Inverse relationship between upright plasma renin activity and twenty-four hour blood pressure variability in borderline hypertension


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Abstract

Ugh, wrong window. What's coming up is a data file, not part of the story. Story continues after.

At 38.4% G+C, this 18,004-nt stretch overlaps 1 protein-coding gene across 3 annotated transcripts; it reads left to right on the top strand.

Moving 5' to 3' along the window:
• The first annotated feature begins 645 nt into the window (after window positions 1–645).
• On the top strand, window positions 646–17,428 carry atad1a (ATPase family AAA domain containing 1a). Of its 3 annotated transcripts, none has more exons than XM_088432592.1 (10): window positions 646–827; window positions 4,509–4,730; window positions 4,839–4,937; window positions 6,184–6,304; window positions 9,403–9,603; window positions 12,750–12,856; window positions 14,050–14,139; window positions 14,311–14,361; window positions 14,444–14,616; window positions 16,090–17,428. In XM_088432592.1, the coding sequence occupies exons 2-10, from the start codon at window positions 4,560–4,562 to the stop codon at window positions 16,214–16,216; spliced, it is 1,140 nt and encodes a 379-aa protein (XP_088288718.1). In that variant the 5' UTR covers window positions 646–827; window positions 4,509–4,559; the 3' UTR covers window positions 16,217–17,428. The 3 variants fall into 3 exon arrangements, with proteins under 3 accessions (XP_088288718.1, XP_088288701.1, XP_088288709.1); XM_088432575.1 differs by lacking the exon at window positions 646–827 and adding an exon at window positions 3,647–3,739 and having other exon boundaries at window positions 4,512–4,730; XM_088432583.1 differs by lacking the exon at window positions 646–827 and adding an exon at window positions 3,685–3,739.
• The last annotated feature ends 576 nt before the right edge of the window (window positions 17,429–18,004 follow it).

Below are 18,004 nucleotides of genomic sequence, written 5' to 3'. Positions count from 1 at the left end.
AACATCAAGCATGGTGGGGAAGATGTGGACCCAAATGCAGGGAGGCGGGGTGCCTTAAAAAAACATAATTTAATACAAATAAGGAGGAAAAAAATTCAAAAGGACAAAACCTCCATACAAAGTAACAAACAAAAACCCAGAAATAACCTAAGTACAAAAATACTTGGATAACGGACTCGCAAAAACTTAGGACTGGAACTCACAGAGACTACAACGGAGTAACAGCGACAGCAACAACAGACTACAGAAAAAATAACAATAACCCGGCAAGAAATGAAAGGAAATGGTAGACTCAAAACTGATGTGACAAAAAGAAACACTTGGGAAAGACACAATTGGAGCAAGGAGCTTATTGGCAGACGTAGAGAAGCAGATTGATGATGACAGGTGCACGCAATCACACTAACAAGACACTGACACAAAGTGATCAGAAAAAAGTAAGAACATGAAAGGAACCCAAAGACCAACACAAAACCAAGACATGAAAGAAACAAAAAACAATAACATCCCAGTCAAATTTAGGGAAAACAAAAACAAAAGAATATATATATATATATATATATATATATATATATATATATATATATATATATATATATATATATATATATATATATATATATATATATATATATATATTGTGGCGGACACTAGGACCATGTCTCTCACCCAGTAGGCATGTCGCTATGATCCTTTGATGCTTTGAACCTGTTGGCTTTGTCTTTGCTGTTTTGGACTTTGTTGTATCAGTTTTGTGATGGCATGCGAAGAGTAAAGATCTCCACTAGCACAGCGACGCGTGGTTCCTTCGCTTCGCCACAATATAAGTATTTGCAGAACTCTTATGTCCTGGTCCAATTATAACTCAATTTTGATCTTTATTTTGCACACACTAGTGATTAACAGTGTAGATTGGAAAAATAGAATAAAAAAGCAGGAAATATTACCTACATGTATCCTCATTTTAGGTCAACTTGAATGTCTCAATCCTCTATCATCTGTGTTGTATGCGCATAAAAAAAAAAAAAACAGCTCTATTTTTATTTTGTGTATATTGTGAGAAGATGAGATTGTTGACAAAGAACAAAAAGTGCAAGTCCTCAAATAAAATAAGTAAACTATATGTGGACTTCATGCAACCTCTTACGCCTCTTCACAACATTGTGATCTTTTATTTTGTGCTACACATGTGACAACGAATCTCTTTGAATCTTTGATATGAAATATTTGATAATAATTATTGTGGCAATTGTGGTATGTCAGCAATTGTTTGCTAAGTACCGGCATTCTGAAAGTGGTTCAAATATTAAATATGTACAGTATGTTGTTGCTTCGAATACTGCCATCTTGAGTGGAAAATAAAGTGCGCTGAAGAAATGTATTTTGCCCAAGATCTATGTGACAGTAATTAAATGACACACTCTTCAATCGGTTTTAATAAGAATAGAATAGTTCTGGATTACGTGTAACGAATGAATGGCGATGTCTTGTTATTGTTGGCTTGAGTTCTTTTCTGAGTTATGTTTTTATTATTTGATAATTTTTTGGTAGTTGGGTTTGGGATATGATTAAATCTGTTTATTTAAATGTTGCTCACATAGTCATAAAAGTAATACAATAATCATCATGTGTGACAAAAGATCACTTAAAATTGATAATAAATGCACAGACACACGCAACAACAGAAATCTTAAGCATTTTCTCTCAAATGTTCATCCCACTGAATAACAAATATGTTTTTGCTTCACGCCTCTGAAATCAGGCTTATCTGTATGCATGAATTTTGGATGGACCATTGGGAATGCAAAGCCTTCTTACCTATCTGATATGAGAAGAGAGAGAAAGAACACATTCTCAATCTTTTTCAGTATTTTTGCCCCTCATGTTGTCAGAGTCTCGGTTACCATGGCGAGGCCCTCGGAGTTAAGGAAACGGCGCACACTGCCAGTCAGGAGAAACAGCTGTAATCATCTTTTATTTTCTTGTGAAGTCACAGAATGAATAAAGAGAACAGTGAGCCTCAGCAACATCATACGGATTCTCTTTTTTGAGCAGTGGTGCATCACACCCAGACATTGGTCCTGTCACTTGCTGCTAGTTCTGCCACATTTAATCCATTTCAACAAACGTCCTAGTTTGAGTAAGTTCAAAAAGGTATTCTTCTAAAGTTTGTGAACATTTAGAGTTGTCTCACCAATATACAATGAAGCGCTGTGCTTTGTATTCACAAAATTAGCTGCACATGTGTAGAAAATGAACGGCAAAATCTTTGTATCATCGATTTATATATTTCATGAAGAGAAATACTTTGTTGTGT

Office, i.e. measured by the physician at rest, and 24h ambulatory systolic (SBP) and diastolic (DBP) blood pressures, heart rate, supine and upright plasma renin activities, supine and upright aldosterone concentrations and plasma and urine sodium and potassium were measured in 61 young male subjects aged 19–25 years, including 40 normotensive subjects (office DBP ≤90mmHg and office SBP ≤140mmHg) and 21 borderline hypertensive subjects (non-normal blood pressures with office DBP ≤95mmHg and office SBP ≤160mmHg). No significant differences were found in the plasma or urine K+ or Na+, upright or supine plasma renin activity or aldosterone concentration between normotensives and borderline hypertensive subjects. No correlation was detected between plasma and urine K+ or Na+, upright and supine aldosterone concentration or supine plasma renin activity and blood pressure. In contrast, significant inverse correlations were observed between upright plasma renin activity and blood pressure. The correlations were approaching statistical significance when upright plasma renin activity was related to office SBP and office DBP (r=-0.22, P=0.097 and r=- 0.25, P=0.049, respectively), and were more significant when plasma renin activity was related to 24h mean DBP (r=-0.32, P=0.013) and to SBP and DBP standard deviations (r=-0.37, P=0.004 and r=-0.26, P=0.04, respectively). The correlations were highly significant when upright plasma renin activity was related to the SBP and DBP day–night fluctuation, the latter being calculated by the cosinor model (r=-0.37, P=0.003 and r=-0.43, P=0.001, respectively). The results suggest that plasma renin activity may already be involved in borderline essential hypertension.

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